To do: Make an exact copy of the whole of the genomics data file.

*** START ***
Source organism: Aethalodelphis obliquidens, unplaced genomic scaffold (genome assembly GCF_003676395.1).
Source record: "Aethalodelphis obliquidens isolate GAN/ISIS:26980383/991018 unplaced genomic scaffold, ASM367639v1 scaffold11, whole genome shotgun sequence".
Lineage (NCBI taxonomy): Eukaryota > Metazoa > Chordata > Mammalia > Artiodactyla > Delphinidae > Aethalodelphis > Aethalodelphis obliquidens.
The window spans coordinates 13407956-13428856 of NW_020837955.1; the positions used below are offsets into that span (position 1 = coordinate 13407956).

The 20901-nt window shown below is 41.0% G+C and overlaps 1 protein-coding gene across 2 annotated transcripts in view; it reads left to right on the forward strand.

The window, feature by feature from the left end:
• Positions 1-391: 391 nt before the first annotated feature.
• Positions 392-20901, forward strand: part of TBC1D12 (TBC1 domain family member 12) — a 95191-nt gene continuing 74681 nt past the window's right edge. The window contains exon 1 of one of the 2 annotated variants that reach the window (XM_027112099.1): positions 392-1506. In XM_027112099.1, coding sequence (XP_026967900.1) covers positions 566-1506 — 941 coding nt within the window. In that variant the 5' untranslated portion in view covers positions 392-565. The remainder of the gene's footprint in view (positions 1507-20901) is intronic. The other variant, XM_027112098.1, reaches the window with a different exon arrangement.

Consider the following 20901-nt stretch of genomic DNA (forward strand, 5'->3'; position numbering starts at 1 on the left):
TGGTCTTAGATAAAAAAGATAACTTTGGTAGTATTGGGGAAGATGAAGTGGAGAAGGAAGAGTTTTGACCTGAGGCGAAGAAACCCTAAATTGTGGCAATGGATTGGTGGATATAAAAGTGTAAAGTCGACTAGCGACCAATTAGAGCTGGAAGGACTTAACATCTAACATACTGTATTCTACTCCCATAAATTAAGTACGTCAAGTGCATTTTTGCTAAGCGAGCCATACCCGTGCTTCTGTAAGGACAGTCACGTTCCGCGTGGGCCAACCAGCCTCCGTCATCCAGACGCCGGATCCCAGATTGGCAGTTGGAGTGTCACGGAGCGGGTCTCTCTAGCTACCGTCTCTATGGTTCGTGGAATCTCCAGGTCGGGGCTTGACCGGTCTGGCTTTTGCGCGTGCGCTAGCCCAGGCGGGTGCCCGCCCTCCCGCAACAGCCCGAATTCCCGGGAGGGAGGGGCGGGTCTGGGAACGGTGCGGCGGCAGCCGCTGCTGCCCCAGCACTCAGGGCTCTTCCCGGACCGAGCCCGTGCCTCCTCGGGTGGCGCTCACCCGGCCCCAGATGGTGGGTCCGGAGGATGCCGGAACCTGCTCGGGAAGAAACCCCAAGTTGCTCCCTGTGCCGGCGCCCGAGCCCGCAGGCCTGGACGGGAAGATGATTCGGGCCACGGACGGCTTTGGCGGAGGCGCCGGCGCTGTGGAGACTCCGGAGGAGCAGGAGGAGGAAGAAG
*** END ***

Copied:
Source organism: Aethalodelphis obliquidens, unplaced genomic scaffold (genome assembly GCF_003676395.1).
Source record: "Aethalodelphis obliquidens isolate GAN/ISIS:26980383/991018 unplaced genomic scaffold, ASM367639v1 scaffold11, whole genome shotgun sequence".
Lineage (NCBI taxonomy): Eukaryota > Metazoa > Chordata > Mammalia > Artiodactyla > Delphinidae > Aethalodelphis > Aethalodelphis obliquidens.
The window spans coordinates 13407956-13428856 of NW_020837955.1; the positions used below are offsets into that span (position 1 = coordinate 13407956).

The 20901-nt window shown below is 41.0% G+C and overlaps 1 protein-coding gene across 2 annotated transcripts in view; it reads left to right on the forward strand.

The window, feature by feature from the left end:
• Positions 1-391: 391 nt before the first annotated feature.
• Positions 392-20901, forward strand: part of TBC1D12 (TBC1 domain family member 12) — a 95191-nt gene continuing 74681 nt past the window's right edge. The window contains exon 1 of one of the 2 annotated variants that reach the window (XM_027112099.1): positions 392-1506. In XM_027112099.1, coding sequence (XP_026967900.1) covers positions 566-1506 — 941 coding nt within the window. In that variant the 5' untranslated portion in view covers positions 392-565. The remainder of the gene's footprint in view (positions 1507-20901) is intronic. The other variant, XM_027112098.1, reaches the window with a different exon arrangement.

Consider the following 20901-nt stretch of genomic DNA (forward strand, 5'->3'; position numbering starts at 1 on the left):
TGGTCTTAGATAAAAAAGATAACTTTGGTAGTATTGGGGAAGATGAAGTGGAGAAGGAAGAGTTTTGACCTGAGGCGAAGAAACCCTAAATTGTGGCAATGGATTGGTGGATATAAAAGTGTAAAGTCGACTAGCGACCAATTAGAGCTGGAAGGACTTAACATCTAACATACTGTATTCTACTCCCATAAATTAAGTACGTCAAGTGCATTTTTGCTAAGCGAGCCATACCCGTGCTTCTGTAAGGACAGTCACGTTCCGCGTGGGCCAACCAGCCTCCGTCATCCAGACGCCGGATCCCAGATTGGCAGTTGGAGTGTCACGGAGCGGGTCTCTCTAGCTACCGTCTCTATGGTTCGTGGAATCTCCAGGTCGGGGCTTGACCGGTCTGGCTTTTGCGCGTGCGCTAGCCCAGGCGGGTGCCCGCCCTCCCGCAACAGCCCGAATTCCCGGGAGGGAGGGGCGGGTCTGGGAACGGTGCGGCGGCAGCCGCTGCTGCCCCAGCACTCAGGGCTCTTCCCGGACCGAGCCCGTGCCTCCTCGGGTGGCGCTCACCCGGCCCCAGATGGTGGGTCCGGAGGATGCCGGAACCTGCTCGGGAAGAAACCCCAAGTTGCTCCCTGTGCCGGCGCCCGAGCCCGCAGGCCTGGACGGGAAGATGATTCGGGCCACGGACGGCTTTGGCGGAGGCGCCGGCGCTGTGGAGACTCCGGAGGAGCAGGAGGAGGAAGAAG